Ashwani Bhatia, president and chief operating officer at SBI Capital Markets, said, "The system is definitely in resolution phase and the pace will pick up in the coming months. Decision making by lenders within consortium also needed to be quickened." However, the benefits of resolution would flow in gradually as addressing issues like shareholding, taxation and court approvals take time, he said.

On Monday, State Bank of India Chairman Arundhati Bhattacharya had cited examples of Haldia Petrochemicals, Suzlon and Jindal Stainless which were doing much better after resolution on the debt front or sale of assets. SBI, she said, was working with 10-15 more such stressed accounts and the bank was targeting 2017-end to find solutions for them.

Take, for example, Haldia Petrochemicals. After halting production last year on account of shortage of funds, it was able to turn around operations, thanks to improvement in both market conditions and availability of capital from banks. The promoter, Chatterjee Group, and SBI infused Rs 450 crore into the company to help it resume production. Gradually, the borrowing increased to Rs 900 crore as other banks, including the Punjab National Bank, and IDBI, also chipped in. "This resulted in the company's circulating capital. At the same time, the market also started reviving and so did we," a Haldia official said.

On the other hand, after Suzlon Energy sold its German unit, Senvion, for $1.16 billion in January 2015, it managed to reduce its net loss from Rs 6,538 crore reported in December 2014 quarter to Rs 260 crore as of June 2016 quarter. Its interest cost reduced from Rs 555 crore in March 2015 to Rs 304 crore in June 2016, giving it a significant relief in finance costs.

For the June quarter, Jindal Stainless announced that its earnings before interest, tax, depreciation and amortisation (EBITDA) rose by 100 per cent to Rs 280 crore. This was mainly due to its asset sale plan that reduced its debt burden of both term loan and working capital facilities.

All these success stories would help banks to support similar deals of other large corporates that are stuck due to a global commodity meltdown and changes in regulatory regime.
image
Business Standard
177 22

Banks' finances to improve by this year-end

Asset sales, turnaround of stressed companies to boost banks' balance sheets

Impressive turnarounds and by stressed companies are giving confidence to as their financial performance will improve in a couple of quarters.

Since January this year, stressed Indian companies sold assets worth Rs 1,50,000 crore to both foreign and local players (see chart). These companies would be able to repay a significant part of their debt and reduce the stress on the banking system.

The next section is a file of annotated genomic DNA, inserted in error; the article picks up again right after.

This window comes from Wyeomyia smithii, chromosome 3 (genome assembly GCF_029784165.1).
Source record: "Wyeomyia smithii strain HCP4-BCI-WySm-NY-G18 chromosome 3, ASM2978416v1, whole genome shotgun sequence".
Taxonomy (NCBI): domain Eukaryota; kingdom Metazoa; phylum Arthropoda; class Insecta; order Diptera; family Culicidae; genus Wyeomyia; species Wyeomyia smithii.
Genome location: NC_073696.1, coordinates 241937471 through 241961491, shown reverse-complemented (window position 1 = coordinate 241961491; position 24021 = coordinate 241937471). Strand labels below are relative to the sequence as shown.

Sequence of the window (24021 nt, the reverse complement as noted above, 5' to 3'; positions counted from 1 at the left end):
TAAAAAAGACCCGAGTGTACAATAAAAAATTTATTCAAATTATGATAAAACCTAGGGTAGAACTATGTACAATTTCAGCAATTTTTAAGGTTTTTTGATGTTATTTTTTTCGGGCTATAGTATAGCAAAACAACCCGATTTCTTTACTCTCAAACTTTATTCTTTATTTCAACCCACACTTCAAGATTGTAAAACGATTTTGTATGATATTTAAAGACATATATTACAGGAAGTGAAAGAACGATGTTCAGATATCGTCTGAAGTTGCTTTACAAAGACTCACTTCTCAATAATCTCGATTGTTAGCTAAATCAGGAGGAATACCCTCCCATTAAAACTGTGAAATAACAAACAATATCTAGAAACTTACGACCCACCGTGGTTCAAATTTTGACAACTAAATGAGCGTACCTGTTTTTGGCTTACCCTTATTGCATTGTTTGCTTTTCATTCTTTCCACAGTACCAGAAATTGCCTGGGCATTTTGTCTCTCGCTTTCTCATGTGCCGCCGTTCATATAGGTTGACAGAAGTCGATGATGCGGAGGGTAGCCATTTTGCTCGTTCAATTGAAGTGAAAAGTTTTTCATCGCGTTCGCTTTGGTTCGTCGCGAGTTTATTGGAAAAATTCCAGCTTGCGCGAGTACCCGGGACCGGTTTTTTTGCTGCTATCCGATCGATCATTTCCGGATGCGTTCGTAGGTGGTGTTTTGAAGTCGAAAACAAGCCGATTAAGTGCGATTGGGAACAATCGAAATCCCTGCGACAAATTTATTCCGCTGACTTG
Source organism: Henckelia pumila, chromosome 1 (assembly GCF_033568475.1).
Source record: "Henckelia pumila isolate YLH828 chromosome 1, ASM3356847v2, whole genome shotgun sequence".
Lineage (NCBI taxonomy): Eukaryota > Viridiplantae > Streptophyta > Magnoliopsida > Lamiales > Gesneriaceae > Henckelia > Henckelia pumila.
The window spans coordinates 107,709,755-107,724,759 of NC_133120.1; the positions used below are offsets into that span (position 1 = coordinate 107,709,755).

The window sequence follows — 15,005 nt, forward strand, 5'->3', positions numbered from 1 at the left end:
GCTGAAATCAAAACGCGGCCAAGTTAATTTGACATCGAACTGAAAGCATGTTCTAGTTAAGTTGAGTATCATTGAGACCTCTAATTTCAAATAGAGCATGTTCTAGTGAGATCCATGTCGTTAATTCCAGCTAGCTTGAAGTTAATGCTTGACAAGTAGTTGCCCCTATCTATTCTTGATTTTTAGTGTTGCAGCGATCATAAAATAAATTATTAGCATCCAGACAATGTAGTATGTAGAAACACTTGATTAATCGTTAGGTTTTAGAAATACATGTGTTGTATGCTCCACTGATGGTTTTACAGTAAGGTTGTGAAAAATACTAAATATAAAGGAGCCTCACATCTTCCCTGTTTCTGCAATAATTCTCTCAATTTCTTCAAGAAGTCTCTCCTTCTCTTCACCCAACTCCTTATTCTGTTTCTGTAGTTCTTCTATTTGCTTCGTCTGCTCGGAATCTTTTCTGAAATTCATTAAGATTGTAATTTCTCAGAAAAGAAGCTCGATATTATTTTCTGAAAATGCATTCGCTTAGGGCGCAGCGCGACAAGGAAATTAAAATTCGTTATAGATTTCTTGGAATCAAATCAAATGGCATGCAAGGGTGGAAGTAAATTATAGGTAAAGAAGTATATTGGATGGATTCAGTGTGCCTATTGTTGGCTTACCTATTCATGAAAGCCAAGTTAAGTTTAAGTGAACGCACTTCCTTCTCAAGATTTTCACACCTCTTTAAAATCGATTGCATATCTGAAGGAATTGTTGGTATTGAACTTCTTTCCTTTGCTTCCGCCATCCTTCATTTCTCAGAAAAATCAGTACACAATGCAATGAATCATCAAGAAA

According to analysts, Essar's repayment itself would account for 10 per cent of the systemic non-performing loans (NPL). In June 2016, the gross NPLs of 40 listed banks stood at Rs 6,32,804 crore.

In the process, banks would be able to cut their own non-performing assets (NPAs) by a significant amount as new owners with better credit ratings take over these companies, bankers said. State Bank of India and would be the big beneficiaries as they had the largest exposure to stressed corporates.

Banks' finances to improve by this year-end
Global financial powerhouse, estimates that Rosneft deal alone could reduce ICICI Bank's below-investment-grade exposure to stressed sectors as of June 2016 by 15 per cent. Besides, sale of assets worth Rs 18,320 crore by another troubled group, Jaiprakash Associates to UltraTech Cement and Orient Cement and Anil Ambani's Reliance Group of Rs 26,600 crore would also help banks reduce their exposure by the end of the year.

"by corporates are helping banks to reduce their mountain of bad debt. Banks are also supporting these transactions by taking a haircut. Ultimately banks are the gainers as evident from the stock market reaction," said a banker asking not to be quoted. The S&P BSE Bankex gained 2.4 per cent on Tuesday.

Ashwani Bhatia, president and chief operating officer at SBI Capital Markets, said, "The system is definitely in resolution phase and the pace will pick up in the coming months. Decision making by lenders within consortium also needed to be quickened." However, the benefits of resolution would flow in gradually as addressing issues like shareholding, taxation and court approvals take time, he said.

On Monday, State Bank of India Chairman Arundhati Bhattacharya had cited examples of Haldia Petrochemicals, Suzlon and Jindal Stainless which were doing much better after resolution on the debt front or sale of assets. SBI, she said, was working with 10-15 more such stressed accounts and the bank was targeting 2017-end to find solutions for them.

Take, for example, Haldia Petrochemicals. After halting production last year on account of shortage of funds, it was able to turn around operations, thanks to improvement in both market conditions and availability of capital from banks. The promoter, Chatterjee Group, and SBI infused Rs 450 crore into the company to help it resume production. Gradually, the borrowing increased to Rs 900 crore as other banks, including the Punjab National Bank, and IDBI, also chipped in. "This resulted in the company's circulating capital. At the same time, the market also started reviving and so did we," a Haldia official said.

On the other hand, after Suzlon Energy sold its German unit, Senvion, for $1.16 billion in January 2015, it managed to reduce its net loss from Rs 6,538 crore reported in December 2014 quarter to Rs 260 crore as of June 2016 quarter. Its interest cost reduced from Rs 555 crore in March 2015 to Rs 304 crore in June 2016, giving it a significant relief in finance costs.

For the June quarter, Jindal Stainless announced that its earnings before interest, tax, depreciation and amortisation (EBITDA) rose by 100 per cent to Rs 280 crore. This was mainly due to its asset sale plan that reduced its debt burden of both term loan and working capital facilities.

All these success stories would help banks to support similar deals of other large corporates that are stuck due to a global commodity meltdown and changes in regulatory regime.

image
Business Standard
177 22